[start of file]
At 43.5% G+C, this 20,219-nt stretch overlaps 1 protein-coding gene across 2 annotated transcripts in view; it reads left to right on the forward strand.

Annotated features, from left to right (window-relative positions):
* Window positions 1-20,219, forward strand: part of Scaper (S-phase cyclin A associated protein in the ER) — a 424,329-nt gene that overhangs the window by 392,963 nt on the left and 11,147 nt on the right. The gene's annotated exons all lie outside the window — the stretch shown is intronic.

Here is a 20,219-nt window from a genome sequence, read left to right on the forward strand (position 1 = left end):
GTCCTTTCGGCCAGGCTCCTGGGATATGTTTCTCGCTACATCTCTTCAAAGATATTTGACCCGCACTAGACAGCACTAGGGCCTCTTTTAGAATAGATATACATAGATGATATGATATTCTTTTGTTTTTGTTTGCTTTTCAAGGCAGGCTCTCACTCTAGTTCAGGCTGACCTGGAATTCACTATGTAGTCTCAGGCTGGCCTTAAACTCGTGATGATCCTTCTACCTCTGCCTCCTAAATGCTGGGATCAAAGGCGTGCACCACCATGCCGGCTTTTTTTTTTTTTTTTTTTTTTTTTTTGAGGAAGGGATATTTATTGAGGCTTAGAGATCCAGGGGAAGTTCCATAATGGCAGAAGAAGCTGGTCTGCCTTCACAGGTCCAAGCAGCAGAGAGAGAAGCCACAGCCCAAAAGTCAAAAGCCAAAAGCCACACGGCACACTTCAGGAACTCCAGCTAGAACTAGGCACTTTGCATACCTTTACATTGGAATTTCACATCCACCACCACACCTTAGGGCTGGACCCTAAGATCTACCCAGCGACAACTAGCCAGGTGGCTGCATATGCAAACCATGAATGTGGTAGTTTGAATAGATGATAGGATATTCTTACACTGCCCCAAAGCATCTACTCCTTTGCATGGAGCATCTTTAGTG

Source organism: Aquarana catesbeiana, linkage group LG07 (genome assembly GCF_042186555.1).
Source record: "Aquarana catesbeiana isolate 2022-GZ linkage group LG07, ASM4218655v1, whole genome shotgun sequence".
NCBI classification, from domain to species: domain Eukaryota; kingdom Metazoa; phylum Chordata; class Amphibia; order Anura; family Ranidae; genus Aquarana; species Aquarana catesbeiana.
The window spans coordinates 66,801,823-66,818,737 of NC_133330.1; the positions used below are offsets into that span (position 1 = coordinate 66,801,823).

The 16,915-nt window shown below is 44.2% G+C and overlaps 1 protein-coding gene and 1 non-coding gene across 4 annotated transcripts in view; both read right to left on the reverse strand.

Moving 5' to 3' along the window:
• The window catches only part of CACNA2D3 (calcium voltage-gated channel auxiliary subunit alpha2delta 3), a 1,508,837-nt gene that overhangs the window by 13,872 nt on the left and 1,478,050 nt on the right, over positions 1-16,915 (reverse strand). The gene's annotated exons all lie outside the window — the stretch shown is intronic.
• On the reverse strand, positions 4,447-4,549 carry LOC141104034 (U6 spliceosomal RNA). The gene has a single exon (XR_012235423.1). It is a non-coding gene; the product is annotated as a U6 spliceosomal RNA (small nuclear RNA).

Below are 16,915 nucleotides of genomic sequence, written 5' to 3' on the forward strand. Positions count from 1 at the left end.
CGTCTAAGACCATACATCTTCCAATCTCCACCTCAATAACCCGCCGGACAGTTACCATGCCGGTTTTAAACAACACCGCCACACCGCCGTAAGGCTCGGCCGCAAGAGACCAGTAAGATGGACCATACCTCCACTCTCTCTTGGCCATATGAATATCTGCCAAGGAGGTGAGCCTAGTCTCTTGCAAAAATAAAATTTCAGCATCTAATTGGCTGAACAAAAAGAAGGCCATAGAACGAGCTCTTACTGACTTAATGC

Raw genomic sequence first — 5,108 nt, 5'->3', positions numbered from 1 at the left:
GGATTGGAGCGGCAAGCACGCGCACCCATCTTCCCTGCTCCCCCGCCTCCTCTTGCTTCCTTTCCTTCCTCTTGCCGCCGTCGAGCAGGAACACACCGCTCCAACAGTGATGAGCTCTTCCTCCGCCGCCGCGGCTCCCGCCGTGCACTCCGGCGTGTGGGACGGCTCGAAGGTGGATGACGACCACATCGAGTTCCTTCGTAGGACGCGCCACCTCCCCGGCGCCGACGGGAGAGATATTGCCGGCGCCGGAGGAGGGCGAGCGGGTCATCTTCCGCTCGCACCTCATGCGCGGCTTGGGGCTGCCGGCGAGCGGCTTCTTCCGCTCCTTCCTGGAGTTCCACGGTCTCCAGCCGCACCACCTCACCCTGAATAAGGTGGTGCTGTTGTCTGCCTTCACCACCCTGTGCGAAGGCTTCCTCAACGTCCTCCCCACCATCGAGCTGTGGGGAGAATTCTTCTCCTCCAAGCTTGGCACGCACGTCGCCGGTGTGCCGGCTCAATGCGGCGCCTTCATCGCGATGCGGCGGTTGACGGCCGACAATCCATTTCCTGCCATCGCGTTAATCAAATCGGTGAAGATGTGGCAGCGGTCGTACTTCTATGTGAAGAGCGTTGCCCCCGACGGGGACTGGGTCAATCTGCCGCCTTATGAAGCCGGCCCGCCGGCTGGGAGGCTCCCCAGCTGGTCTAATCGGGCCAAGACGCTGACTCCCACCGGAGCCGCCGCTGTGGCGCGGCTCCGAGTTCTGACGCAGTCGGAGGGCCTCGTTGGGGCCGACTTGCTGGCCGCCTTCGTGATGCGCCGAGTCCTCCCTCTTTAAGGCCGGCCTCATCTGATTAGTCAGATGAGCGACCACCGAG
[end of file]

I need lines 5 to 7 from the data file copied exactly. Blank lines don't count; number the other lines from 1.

GTCCTTTCGGCCAGGCTCCTGGGATATGTTTCTCGCTACATCTCTTCAAAGATATTTGACCCGCACTAGACAGCACTAGGGCCTCTTTTAGAATAGATATACATAGATGATATGATATTCTTTTGTTTTTGTTTGCTTTTCAAGGCAGGCTCTCACTCTAGTTCAGGCTGACCTGGAATTCACTATGTAGTCTCAGGCTGGCCTTAAACTCGTGATGATCCTTCTACCTCTGCCTCCTAAATGCTGGGATCAAAGGCGTGCACCACCATGCCGGCTTTTTTTTTTTTTTTTTTTTTTTTTTTGAGGAAGGGATATTTATTGAGGCTTAGAGATCCAGGGGAAGTTCCATAATGGCAGAAGAAGCTGGTCTGCCTTCACAGGTCCAAGCAGCAGAGAGAGAAGCCACAGCCCAAAAGTCAAAAGCCAAAAGCCACACGGCACACTTCAGGAACTCCAGCTAGAACTAGGCACTTTGCATACCTTTACATTGGAATTTCACATCCACCACCACACCTTAGGGCTGGACCCTAAGATCTACCCAGCGACAACTAGCCAGGTGGCTGCATATGCAAACCATGAATGTGGTAGTTTGAATAGATGATAGGATATTCTTACACTGCCCCAAAGCATCTACTCCTTTGCATGGAGCATCTTTAGTG

Source organism: Aquarana catesbeiana, linkage group LG07 (genome assembly GCF_042186555.1).
Source record: "Aquarana catesbeiana isolate 2022-GZ linkage group LG07, ASM4218655v1, whole genome shotgun sequence".